UAW Cuts Pay for Laid Off Workers

The next round of Senate hearings for the Big Three are today. They have submitted plans showing how they will use “loans” from the government to become prosperous again. They are driving to the meetings instead of flying. They come in humility, satin hat in hand. The UAW announced Wednesday that they would allow GM, Chrysler, and Ford to delay pension payments and would cut payment for laid off workers all together. Those are good steps, and are intended to be good faith gestures that might encourage the Congress to pass an auto bailout. However, they are not enough. The simple fact is that the U.S. taxpayer should not have to bailout the auto industry. Bankruptcy is the best option, it will clear the leadership and allow the companies to realign themselves without the pressure of creditors and come out on the other side more competitive companies that have used the system properly. These bailouts would keep the current leadership in place. GM’s VP said on MSNBC’s show “1600 Pennsylvania Avenue” Wednesday night that GM’s executives were “a great team” that has “worked hard.” They are also the team that led GM into their current mess, neglecting market trends, and ignoring what other companies like Toyota and Honda figured out years ago. If Congress does choose to bailout the auto firms it would be wise to consider the following conditions: first, that the leadership teams at all firms are transitioned out; two, that they provide a plan for the money (which they have done); and, three, that all union contracts are renegotiated (which the UAW has shown a willingness to do). The Big Three should also jettison their PR firms because to be competitive again they will have to overcome a national perception that their cars are bad (which they are not) and the negatives of begging for money (they should do this even if they wind up having to use Chapter 11 bankruptcy). Their PR and ad services have been dismal, culminating in the lack of preparedness the CEOs had to answer why they flew their corporate jets to DC (which should have been easy to answer, just say, “Senator, given our companies struggles, we felt flying would maximize our time so that we could commit our full resources to restructuring our firms.” Done. Instead they were like dear in the headlights of one of their own cars). Congress should not require certain efficiency standards or force them to develop certain green technologies they do not have the capacity for. If those are necessary to be competitive again then the car giants will have to do them anyway, and the government doesn’t want to create a minimum standard. If those are necessary to compete again and GM, Ford, and Chrysler don’t do them then they will fail. Either way, setting production standards arbitrarily from Congress will only cause problems. The UAW actions should not be overlooked. Finally, they made an unpolitical move. To-date, millions have been paid to laid-off workers in ridiculous union contracts, that the union is willing to let that go is a good sign, but hopefully it is not intended to be their one area of compromise. Much more renegotiation is needed.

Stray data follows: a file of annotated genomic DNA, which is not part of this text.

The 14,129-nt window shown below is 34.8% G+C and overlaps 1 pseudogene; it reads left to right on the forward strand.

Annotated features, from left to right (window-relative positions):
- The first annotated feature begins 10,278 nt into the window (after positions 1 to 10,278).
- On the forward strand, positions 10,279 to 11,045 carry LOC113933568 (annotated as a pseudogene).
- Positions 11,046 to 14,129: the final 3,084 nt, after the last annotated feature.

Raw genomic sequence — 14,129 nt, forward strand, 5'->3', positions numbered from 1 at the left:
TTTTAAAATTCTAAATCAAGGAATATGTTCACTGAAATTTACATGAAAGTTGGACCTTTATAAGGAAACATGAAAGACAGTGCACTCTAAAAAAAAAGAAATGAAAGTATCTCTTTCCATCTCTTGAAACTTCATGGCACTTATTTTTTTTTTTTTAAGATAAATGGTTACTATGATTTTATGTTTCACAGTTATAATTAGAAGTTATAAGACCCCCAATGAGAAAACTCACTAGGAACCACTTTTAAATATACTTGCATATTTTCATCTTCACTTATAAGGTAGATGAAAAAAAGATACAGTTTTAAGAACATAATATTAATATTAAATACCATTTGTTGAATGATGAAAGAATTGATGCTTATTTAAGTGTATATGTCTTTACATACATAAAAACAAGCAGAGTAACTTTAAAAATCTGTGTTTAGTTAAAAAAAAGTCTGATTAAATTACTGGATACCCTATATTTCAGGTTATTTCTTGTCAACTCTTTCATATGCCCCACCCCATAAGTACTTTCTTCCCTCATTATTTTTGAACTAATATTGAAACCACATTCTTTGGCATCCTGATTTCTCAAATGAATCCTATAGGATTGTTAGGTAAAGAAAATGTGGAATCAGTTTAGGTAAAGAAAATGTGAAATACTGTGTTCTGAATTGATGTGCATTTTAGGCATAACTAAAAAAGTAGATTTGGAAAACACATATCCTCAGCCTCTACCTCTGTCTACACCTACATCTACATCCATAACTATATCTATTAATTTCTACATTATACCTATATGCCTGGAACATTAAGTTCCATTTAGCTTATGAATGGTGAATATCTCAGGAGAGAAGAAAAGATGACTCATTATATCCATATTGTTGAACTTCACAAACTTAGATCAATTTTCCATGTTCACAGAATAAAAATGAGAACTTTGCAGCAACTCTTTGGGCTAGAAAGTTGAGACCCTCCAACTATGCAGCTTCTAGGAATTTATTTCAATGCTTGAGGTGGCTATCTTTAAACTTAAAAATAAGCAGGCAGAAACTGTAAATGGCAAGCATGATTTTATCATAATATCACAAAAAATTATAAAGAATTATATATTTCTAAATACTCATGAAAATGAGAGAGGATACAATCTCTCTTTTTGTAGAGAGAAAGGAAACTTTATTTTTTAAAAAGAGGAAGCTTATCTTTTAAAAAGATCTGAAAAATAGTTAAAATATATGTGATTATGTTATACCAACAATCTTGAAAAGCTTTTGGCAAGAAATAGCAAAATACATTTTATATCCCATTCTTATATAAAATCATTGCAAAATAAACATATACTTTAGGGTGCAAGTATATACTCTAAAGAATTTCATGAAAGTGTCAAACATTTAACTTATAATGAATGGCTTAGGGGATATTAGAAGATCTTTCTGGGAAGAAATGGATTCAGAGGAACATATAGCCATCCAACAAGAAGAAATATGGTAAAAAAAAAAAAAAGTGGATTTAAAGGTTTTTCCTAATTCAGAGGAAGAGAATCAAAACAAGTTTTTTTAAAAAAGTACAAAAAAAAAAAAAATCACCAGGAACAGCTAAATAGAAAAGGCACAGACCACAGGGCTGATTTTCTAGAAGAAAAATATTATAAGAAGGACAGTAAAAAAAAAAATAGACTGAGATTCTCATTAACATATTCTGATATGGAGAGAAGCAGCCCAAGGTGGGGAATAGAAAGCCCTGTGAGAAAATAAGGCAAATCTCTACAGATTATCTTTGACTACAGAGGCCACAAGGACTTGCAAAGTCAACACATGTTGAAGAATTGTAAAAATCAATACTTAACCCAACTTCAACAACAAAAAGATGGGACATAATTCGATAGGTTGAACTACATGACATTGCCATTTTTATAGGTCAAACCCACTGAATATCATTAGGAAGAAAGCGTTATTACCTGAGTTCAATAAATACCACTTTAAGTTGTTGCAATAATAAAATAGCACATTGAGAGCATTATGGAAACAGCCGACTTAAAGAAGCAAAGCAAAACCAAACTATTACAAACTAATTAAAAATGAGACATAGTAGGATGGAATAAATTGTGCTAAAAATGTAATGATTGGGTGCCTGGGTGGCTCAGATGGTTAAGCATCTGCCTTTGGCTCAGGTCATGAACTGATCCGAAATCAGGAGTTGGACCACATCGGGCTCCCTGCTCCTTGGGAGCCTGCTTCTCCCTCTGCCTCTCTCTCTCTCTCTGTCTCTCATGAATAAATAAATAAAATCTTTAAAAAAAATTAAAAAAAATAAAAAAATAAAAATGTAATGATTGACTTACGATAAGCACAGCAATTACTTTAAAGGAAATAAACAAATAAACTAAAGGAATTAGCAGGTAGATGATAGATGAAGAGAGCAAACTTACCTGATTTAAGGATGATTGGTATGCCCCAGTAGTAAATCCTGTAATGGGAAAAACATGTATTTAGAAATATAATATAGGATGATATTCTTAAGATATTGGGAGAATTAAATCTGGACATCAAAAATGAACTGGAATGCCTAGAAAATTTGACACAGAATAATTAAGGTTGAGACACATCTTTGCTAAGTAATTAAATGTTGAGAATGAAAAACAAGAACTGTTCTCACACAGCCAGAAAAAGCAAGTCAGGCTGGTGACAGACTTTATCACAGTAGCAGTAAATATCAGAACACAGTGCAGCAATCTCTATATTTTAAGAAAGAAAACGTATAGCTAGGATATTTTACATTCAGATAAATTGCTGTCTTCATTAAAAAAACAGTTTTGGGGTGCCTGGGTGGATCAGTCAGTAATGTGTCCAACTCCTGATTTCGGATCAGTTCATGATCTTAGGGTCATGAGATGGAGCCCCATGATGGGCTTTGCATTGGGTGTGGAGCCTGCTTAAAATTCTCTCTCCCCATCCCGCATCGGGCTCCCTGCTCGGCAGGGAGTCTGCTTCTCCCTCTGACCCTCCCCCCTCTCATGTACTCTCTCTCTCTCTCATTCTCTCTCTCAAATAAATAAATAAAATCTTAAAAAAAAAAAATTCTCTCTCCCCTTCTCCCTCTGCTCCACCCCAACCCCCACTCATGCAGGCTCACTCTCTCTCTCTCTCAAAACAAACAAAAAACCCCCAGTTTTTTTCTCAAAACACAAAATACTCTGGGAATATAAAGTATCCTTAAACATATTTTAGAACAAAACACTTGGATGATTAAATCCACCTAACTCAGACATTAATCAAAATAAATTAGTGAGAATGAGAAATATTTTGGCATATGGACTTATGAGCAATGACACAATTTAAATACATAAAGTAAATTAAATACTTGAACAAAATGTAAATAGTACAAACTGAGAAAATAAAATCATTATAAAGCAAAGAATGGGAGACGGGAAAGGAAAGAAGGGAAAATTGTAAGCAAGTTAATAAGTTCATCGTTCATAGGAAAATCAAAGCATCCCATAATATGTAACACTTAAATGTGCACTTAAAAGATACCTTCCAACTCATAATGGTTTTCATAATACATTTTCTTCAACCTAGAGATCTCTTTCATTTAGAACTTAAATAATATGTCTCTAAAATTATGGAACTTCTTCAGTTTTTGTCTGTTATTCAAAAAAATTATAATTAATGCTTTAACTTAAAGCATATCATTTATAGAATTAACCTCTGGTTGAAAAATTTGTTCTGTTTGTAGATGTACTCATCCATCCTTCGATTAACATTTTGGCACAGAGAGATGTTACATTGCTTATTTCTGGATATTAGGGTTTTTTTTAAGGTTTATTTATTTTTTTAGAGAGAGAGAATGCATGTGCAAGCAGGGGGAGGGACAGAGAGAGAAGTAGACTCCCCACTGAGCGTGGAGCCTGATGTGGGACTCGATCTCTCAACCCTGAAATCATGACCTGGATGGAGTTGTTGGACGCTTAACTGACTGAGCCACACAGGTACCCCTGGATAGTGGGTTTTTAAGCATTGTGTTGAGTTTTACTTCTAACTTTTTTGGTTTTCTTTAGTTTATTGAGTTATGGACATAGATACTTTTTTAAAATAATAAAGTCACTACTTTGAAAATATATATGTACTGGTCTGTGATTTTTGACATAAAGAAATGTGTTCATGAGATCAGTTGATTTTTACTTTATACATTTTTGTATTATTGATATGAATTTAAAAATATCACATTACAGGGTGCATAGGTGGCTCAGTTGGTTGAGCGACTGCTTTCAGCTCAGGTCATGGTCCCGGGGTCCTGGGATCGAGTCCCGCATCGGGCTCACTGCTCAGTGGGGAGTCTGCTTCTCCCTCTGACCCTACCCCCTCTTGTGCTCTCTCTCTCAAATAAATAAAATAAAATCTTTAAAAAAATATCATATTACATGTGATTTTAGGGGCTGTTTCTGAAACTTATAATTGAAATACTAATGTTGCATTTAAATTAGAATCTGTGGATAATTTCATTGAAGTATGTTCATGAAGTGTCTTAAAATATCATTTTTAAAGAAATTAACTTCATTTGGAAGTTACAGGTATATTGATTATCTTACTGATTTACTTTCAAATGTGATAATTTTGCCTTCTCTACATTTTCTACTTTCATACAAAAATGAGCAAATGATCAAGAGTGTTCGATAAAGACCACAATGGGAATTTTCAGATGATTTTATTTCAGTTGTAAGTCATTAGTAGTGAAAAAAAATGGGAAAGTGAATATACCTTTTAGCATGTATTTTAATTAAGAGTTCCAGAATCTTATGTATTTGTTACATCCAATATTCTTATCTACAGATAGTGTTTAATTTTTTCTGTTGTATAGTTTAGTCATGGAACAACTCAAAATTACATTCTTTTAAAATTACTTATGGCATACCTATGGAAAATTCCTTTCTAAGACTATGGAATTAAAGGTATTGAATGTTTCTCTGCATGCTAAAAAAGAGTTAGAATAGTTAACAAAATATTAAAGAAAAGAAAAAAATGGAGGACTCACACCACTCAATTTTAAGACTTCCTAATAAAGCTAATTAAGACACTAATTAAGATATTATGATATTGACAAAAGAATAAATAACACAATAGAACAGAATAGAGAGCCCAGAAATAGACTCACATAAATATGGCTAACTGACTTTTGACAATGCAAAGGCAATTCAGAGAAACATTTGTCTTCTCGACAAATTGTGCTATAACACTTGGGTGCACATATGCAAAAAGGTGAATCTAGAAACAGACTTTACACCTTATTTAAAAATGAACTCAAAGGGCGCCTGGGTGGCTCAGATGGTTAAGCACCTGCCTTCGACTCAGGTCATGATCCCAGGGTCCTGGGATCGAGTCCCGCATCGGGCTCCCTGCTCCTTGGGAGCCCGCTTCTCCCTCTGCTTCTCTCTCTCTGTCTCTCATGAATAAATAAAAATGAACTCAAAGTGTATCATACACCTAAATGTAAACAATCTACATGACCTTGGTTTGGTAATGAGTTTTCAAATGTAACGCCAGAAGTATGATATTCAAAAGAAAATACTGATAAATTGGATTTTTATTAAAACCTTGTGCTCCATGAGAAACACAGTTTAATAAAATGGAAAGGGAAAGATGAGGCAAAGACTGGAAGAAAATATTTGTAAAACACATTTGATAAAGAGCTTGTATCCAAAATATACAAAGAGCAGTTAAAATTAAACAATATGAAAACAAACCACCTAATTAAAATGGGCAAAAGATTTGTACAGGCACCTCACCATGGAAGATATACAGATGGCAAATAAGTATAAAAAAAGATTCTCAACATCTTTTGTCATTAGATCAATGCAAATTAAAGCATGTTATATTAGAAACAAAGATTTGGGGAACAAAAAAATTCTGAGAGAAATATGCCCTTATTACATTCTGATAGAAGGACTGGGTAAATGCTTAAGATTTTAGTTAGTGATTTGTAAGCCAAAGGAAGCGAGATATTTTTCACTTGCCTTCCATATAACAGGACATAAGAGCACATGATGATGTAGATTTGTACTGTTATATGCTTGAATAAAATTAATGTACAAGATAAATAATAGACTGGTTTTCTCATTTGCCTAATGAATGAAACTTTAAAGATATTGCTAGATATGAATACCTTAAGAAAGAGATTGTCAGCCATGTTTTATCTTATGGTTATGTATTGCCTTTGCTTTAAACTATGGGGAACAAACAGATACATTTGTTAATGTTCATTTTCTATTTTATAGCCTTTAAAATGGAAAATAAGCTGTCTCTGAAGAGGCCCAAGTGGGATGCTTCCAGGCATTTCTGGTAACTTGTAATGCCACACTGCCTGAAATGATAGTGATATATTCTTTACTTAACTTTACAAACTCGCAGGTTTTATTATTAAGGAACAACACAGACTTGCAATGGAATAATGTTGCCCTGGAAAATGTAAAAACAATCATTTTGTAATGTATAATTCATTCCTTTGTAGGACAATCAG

Anthony Randazzo

Anthony Randazzo is a senior fellow at Reason Foundation, a nonprofit think tank advancing free minds and free markets.